section 01 a website

Playing On Data: A Japanese Perspective

22:00, September 26 2023


In the light of recent discourse on playing DDR on leaked data, it is disheartening for me to see both sides of the world fighting over how to play their favorite game, sometimes even resulting in badmouthing the other.

I am generally critical about the west being lax towards pirating copyrighted content. Yes, Fair Use exists in the west, but I am pretty sure that 99%+ of the instances of copyright infringement in the western gaming sphere do not fall under Fair Use. I would even say that if Nintendo had cracked down on western copyright infringements as harshly as Disney did, Nintendo would be ranked among the tech giants with Google, Apple, and Microsoft, but that’s a topic for another day.

But I also know how western gamers are just unable to play their game legitimately. I have spoken with western rhythm gamers about this when Programmed World was a thing1. I know I will be blasted for even saying this, but honestly, compared to most of the JP players, I am somewhat sympathetic towards playing on data in countries that lack official cabs.

I wrote this entry to provide some perspective on the issue of “unofficial means of gameplay” and to provide some critique on our culture. And as this is the second time I am explaining this, I thought I had to post it somewhere more accessible, so I chose my own website.

Please note that I do not intend this entry to be representing the collective view of Japanese rhythm gamers, nor do I intend this to be an academic critique of the Japanese gamingverse. Most of the time the claims will be backed by anecdotal evidences.

(update 9/28: I’ve written a companion article, detailing on some topics that came in response to this.)


これは西側の読者を想定した記事であり、日本語版を提供するつもりはありません。どうしても日本語で読みたい人はGoogle TranslateかChatGPTにでも聞いてください。 雑な要約をすると、この記事は日本/アジアがなぜ解析でのアーケードゲームのプレイに対して西側よりも厳しい姿勢をとっているかについて、英語圏の読者に日本人としての視点を提供するものであり、また、同時に日本・西洋の文化の批評(critique)を含むものです。

First of all, most JP players do not think that the score in question was unfairly achieved

… but here I specifically chose the word as to not say “legitimately”, as saying “legitimately” would imply that this score was achieved “through legally clear means”. When Japanese players say this score was a 不正 (lit. illegitimate), here we mostly mean that the score in question was not played on a legal copy, not that it was cheated. The word 不正 sometimes means that it was cheated, so I can guess that Google Translate or ChatGPT might have translated it as such, causing confusions.

Why we act vehemently against piracy

Here is a quote from what I wrote in the LIFE4 Discord about a year ago:

JP gamers, or “otaku” in general, have very strict mindsets towards copyright and rules imposed by the creators. Even on stuff like the FreeMelee movement we almost unanimously agree that this should be seen as copyright infringement and nothing else, because the copyright owner said so. If anything needs to be fixed they should not be done by infringing their IP.

This mindset might stem from past experiences/incidents regarding to the doujinshi culture, where copyright owners came in and “exterminated” entire fandoms by sending cease and desist notices. Almost nobody does R18 dojinshi of Pokemon and Tokimeki Memorial because their respective copyright owners cracked down on them. Now it is considered common practice not to crack down on fandoms, but it is very much justified for the copyright owners to do so. If not for the creators and copyright owners, we can’t enjoy their contents, so that’s the deal. Some fandoms are very strict about what they are “allowed” to express, so as not to piss off the copyright owners. This is mostly done by self-restraint, but in some cases a guideline is issued by the owners (e.g. Uma-Musume: anything that could piss off the horse owners could easily result in the content’s termination, so there is a strict code among the fandom where nothing R18 and offensive could be published).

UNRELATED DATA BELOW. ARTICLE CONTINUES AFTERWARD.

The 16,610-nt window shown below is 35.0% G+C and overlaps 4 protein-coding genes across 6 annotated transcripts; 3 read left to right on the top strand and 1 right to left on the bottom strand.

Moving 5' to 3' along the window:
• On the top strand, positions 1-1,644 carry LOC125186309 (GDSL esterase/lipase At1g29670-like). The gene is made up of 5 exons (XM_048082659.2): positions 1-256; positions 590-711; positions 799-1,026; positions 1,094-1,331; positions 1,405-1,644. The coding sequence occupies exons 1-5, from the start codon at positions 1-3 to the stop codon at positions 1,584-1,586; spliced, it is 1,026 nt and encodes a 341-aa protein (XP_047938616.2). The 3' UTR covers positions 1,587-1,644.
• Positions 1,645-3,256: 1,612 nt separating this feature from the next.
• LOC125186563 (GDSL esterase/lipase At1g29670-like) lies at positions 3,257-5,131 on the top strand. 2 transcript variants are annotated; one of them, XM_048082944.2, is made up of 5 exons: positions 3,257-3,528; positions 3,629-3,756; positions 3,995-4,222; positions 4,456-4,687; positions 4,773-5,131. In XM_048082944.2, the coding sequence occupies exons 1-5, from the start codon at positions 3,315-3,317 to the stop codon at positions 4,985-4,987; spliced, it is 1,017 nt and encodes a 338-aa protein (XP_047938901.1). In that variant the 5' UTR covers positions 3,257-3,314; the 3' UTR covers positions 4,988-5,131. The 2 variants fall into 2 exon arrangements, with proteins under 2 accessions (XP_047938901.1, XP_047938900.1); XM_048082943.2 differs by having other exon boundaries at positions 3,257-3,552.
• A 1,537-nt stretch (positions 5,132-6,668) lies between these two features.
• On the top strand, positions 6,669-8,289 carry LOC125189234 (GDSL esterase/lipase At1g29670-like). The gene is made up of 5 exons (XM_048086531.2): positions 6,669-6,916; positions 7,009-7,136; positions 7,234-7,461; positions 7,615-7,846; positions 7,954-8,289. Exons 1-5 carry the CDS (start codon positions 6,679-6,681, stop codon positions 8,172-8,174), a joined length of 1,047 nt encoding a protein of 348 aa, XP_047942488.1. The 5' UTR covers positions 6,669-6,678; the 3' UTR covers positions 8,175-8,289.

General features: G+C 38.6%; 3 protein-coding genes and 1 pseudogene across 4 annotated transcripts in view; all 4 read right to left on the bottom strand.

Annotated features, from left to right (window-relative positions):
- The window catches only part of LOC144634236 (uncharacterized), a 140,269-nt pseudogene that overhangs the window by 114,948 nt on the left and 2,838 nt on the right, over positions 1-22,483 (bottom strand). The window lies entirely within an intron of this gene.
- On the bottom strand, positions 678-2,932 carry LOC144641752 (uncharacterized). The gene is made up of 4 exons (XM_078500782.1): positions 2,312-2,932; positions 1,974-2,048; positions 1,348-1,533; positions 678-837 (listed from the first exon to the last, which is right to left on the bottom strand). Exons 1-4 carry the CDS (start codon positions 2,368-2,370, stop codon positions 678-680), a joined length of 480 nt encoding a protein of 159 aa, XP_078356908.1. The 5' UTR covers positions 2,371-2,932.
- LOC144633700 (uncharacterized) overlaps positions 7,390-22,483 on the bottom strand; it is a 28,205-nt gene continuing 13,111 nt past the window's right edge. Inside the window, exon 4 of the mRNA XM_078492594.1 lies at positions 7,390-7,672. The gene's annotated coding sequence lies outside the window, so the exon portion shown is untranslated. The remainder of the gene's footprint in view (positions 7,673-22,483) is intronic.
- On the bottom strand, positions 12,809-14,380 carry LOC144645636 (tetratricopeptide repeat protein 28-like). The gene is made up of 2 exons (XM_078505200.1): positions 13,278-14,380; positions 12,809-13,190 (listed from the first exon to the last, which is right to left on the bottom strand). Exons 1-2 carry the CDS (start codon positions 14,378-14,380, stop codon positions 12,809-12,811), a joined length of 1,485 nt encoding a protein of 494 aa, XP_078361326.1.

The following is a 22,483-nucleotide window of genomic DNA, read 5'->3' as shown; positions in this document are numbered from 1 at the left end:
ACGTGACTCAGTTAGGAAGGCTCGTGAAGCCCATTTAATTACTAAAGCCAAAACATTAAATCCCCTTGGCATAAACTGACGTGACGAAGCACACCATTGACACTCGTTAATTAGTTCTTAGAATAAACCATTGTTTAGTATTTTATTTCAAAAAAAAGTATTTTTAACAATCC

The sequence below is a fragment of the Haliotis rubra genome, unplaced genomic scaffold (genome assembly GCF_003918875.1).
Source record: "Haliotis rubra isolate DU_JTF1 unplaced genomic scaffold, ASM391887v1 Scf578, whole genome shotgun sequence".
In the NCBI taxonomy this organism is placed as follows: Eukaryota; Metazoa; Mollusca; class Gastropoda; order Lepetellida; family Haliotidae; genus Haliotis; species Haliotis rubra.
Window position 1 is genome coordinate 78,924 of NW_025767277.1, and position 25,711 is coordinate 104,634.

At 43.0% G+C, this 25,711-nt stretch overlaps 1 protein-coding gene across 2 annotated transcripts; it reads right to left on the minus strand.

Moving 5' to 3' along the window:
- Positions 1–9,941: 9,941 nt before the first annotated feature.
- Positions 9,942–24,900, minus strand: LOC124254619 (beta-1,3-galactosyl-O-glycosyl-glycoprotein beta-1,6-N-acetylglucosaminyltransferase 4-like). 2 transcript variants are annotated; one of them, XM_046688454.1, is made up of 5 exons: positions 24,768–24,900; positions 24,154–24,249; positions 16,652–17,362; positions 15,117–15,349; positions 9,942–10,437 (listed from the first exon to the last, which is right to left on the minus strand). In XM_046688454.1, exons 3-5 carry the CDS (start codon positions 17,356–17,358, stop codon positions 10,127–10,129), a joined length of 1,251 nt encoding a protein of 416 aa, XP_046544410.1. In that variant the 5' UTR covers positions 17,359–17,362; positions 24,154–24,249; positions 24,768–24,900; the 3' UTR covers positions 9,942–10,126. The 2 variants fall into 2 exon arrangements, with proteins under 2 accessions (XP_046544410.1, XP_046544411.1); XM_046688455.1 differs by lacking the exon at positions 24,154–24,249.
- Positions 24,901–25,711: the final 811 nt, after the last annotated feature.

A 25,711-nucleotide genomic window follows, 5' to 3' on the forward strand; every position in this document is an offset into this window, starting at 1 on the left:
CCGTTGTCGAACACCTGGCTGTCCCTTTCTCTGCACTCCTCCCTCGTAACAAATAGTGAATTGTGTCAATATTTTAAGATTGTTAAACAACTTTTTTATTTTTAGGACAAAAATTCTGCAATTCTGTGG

So where does this tie into this situation? We are strict about rules because there could be actual consequences. In our viewpoint, Konami is totally entitled to crack down on this incident on grounds of broken license agreement, so this incident could easily lead to the termination of eAMUSEMENT service in the Indonesian arcade that sold the cab, and quite possibly could lead to less service outside of Japan, because their legal team would not want to deal with further broken license incidents outside of Japan. Konami could just go like: “If the outside world is totally fine with breaking our contracts, fine, we’re not doing service outside of Japan, because language is hard and laws outside of Japan is also hard. The hassle wouldn’t justify the revenue from servicing outside of Japan.” It might not be a rational decision, but it is very true that Japanese companies have a hard time negotiating outside of Japan and we tend to avoid risks and estimate risks higher.

I forgot that JP rhythm gamers had some history with Konami cracking down on fandoms. Diverse System used to do Bemani remixes, but they don’t anymore. They released an album with a remix of perditus†paradisus, which was only known at that time via leaked data (or maybe a glitch?). Ofc it got C&D’d, and now they only do originals

This pretty much explains most of the stuff I want to talk in this entry. We had history with gaming companies. We wouldn’t like to have another instance of that. I believe the western gaming community also had some history with Nintendo of America cracking down on emulators, but is it forgotten from the common memory of the community?

The DDR community is under constant pressure of losing our game